Latest information on COVID-19

Stanford Center for Clinical Research

Our mission is to advance impactful clinical research through quality operations

COVID-19 Update & Resources

Dear Colleagues,

The clinical research community at Stanford has had an extraordinary response to the COVID-19 pandemic.  The commitment, innovation, and creativity of the faculty, trainees, research staff and institutional leaders to meet this challenge has been inspiring.  A large number of research investigations and trials have been developed or are under consideration. 

The Stanford Center for Clinical Research (SCCR) leadership and staff want to help.  SCCR has a team of well-trained clinical research staff who are ready and willing to be redeployed to help support your research so you can focus on the science and clinical aspects.  The staff includes clinical research assistants, coordinators, research managers, and compliance specialists.   They can provide support for budget development, IRB and regulatory submissions, project management, recruitment and follow-up.  SCCR is conducting the operations for multiple COVID-19 clinical research studies 

If you have inquiries, or are interested in partnering, please contact Gotzone Garay, PhD, SCCR’s Clinical Research Manager at ggaray@stanford.edu.

Our thanks for all you are doing to study COVID-19 to improve our understanding of the disease and identify strategies to mitigate the pandemic.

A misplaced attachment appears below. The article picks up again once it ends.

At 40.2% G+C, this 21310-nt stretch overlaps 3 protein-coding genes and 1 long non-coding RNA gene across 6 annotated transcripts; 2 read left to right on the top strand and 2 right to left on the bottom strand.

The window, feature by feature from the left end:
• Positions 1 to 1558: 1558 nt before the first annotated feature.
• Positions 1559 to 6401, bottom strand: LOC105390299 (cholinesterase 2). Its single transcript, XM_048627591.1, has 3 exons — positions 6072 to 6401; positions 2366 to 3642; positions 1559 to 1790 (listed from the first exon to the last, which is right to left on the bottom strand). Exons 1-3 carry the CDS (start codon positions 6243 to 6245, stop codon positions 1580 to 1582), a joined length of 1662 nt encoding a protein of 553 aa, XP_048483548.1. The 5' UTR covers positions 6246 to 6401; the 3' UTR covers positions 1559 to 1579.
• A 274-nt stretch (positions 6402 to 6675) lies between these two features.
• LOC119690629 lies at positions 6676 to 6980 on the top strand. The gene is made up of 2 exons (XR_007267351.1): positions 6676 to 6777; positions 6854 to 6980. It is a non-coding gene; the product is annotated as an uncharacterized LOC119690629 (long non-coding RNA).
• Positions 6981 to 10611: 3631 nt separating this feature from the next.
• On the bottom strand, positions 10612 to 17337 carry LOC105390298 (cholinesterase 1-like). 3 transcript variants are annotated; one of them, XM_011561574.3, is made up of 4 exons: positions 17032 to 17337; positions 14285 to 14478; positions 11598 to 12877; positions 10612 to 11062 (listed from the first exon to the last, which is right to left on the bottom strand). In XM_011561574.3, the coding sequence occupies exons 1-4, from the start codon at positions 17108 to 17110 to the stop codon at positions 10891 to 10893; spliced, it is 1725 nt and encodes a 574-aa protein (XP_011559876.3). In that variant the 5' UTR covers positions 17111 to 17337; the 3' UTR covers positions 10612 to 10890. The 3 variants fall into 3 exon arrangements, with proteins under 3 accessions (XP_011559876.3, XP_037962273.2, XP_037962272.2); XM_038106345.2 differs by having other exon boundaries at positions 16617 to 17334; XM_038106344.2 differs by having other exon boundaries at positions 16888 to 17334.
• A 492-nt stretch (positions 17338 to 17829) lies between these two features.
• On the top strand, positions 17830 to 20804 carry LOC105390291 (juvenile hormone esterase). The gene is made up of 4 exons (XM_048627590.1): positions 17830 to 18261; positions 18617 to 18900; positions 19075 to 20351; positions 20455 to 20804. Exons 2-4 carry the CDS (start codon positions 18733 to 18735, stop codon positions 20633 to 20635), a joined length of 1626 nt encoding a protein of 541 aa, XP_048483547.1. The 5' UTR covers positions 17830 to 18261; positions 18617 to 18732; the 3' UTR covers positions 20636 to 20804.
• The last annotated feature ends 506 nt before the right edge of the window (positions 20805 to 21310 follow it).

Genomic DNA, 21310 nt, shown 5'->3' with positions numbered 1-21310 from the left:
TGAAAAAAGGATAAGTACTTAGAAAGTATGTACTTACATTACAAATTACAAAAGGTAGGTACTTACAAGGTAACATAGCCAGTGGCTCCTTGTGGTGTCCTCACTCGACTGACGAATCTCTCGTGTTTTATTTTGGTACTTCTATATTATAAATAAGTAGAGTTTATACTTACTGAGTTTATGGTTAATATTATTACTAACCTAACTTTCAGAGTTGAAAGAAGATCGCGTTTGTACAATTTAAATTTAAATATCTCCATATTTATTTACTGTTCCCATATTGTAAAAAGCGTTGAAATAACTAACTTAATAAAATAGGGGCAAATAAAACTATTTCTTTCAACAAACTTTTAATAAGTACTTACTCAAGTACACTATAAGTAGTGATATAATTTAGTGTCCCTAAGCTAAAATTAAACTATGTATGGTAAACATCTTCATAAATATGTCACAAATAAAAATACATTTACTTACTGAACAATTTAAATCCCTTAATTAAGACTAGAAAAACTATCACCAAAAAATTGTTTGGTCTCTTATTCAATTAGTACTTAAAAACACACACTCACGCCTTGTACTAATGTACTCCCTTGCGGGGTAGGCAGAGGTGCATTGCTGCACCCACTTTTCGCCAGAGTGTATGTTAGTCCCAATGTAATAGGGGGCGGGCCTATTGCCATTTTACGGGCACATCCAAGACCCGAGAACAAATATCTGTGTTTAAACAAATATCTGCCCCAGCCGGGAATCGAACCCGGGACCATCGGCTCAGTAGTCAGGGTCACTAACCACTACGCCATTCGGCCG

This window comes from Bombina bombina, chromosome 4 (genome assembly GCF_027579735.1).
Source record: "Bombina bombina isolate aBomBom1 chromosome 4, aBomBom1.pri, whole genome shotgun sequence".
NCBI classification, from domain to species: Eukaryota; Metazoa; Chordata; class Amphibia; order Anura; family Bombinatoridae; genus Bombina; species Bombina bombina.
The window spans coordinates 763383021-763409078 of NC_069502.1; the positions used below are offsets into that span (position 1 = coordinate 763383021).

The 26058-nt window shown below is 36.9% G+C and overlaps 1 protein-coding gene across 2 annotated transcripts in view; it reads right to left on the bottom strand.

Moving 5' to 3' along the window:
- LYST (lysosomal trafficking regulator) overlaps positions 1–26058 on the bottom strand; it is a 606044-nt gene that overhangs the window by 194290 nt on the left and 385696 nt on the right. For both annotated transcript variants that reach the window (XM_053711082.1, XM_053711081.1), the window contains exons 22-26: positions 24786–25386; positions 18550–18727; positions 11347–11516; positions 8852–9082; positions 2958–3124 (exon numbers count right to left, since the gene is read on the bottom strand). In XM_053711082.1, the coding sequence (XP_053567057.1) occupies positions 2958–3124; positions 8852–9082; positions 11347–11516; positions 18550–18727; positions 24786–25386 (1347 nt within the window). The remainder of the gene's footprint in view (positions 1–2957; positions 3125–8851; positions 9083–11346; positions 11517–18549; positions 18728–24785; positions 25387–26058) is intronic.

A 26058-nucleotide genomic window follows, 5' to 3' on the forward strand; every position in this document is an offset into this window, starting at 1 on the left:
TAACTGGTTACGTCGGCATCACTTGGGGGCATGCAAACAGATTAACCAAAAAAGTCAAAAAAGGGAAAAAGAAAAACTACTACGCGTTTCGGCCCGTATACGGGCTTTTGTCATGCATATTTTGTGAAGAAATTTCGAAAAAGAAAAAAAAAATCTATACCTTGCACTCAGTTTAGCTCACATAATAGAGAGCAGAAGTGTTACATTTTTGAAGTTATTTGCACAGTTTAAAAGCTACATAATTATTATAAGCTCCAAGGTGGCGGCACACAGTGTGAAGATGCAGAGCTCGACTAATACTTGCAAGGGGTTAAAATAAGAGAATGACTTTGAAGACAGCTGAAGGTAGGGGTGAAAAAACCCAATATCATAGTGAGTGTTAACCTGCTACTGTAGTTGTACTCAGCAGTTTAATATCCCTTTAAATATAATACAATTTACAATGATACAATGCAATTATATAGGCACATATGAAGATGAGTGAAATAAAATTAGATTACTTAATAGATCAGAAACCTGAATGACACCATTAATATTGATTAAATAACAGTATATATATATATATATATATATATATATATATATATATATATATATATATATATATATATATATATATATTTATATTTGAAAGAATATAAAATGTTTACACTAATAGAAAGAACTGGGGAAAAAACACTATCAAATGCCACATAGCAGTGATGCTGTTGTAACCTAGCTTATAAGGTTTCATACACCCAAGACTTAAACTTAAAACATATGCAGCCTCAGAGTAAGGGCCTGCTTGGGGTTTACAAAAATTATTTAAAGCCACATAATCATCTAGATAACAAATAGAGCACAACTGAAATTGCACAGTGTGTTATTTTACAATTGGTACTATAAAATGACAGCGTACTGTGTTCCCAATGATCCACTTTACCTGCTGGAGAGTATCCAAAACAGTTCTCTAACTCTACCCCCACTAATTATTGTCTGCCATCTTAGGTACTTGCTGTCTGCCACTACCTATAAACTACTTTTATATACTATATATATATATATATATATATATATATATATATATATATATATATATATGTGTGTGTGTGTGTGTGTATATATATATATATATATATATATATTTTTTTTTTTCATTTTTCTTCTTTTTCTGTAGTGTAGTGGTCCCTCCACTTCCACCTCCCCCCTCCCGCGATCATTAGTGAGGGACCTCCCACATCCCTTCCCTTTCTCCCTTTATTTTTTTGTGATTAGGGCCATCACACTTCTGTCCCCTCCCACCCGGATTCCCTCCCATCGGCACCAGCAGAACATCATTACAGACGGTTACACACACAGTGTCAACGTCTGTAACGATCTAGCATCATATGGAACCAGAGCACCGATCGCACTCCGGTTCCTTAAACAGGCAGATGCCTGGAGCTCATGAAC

Best Regards,

Kenneth Mahaffey, MD - Director, SCCR

Toni Nunes, MA, MPH - Director, Operations &  Strategy, SCCR

News

SCCR: The Engine That’s Powering Clinical Research

SCCR was featured in the Department of Medicine's 2019 annual report. SCCR is the “operational engine” that enables many faculty throughout Stanford to drive robust clinical research enterprises. Since its inception in late 2014, SCCR has grown to 70 staff and partnered with more than 50 faculty and 25 fellows on 82 research projects. Learn more

Project Baseline: Putting People at the Heart of Health Research

This month marked the two-year anniversary of Project BaselineVerily’s initiative to map human health. [Project Baseline] started with a longitudinal, observational Health Study in partnership with Duke University School of Medicine, Stanford Medicine, and Google. Learn more.

Apple Watch Detects Irregular Heart Beat in Large U.S. Study

Reuters reports that the Apple Watch was able to detect irregular heart pulse rates that could signal the need for further monitoring for a serious heart rhythm problem, according to data from a large study funded by Apple Inc., demonstrating a potential future role for wearable consumer technology in healthcare. Learn more.

Upcoming Events

Feb. 6

2020

April 8

2020

June 4

2020


Scientific Presentations

Jun

2019

May

2019

Apr.

2019